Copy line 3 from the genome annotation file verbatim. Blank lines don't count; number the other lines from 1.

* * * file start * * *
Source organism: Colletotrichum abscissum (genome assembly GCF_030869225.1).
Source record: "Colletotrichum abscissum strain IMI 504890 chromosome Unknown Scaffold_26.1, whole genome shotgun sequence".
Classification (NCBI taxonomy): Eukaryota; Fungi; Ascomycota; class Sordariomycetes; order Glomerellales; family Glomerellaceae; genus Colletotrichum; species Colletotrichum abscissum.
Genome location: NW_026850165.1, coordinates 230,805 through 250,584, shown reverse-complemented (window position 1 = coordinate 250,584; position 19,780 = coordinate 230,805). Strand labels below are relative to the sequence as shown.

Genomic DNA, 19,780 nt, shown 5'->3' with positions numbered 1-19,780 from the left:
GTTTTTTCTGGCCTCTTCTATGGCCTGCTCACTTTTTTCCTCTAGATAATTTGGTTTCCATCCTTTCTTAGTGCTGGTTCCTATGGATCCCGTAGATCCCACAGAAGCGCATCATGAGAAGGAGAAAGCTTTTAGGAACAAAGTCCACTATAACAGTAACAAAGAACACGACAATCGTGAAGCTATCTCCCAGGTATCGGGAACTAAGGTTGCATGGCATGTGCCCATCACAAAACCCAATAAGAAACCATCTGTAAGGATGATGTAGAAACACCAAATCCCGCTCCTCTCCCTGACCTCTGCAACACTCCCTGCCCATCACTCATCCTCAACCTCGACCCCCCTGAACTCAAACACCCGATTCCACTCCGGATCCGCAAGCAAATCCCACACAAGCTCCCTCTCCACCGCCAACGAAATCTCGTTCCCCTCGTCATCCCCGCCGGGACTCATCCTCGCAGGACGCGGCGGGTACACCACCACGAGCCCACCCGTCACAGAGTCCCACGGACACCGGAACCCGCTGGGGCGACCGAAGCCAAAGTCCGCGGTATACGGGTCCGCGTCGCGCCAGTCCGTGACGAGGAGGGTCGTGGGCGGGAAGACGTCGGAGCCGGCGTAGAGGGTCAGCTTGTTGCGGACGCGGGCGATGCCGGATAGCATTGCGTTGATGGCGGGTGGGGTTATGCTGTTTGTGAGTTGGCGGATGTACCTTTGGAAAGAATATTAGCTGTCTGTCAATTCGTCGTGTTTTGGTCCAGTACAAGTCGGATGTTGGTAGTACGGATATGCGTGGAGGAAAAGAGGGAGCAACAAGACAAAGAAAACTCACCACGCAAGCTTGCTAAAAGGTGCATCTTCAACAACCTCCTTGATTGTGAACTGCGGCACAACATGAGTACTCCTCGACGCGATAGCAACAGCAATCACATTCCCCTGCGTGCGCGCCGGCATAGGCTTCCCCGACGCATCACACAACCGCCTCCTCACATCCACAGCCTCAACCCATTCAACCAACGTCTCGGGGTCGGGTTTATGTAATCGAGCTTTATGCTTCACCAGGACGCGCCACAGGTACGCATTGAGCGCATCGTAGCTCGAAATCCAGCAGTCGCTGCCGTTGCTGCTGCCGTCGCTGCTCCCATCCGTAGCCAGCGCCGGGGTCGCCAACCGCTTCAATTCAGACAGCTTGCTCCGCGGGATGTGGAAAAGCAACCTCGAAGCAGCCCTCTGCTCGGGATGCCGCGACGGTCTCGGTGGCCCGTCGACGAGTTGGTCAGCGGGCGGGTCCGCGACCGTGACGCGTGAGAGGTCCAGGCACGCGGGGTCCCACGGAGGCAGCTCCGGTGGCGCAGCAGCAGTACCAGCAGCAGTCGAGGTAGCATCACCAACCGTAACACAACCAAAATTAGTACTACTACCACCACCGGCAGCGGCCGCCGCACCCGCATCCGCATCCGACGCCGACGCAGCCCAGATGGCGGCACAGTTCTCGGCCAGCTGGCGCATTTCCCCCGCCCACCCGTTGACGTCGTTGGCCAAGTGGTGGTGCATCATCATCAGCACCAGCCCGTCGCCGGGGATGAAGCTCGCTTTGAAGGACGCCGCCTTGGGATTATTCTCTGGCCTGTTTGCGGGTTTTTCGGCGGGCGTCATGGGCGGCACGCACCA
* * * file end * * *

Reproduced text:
Classification (NCBI taxonomy): Eukaryota; Fungi; Ascomycota; class Sordariomycetes; order Glomerellales; family Glomerellaceae; genus Colletotrichum; species Colletotrichum abscissum.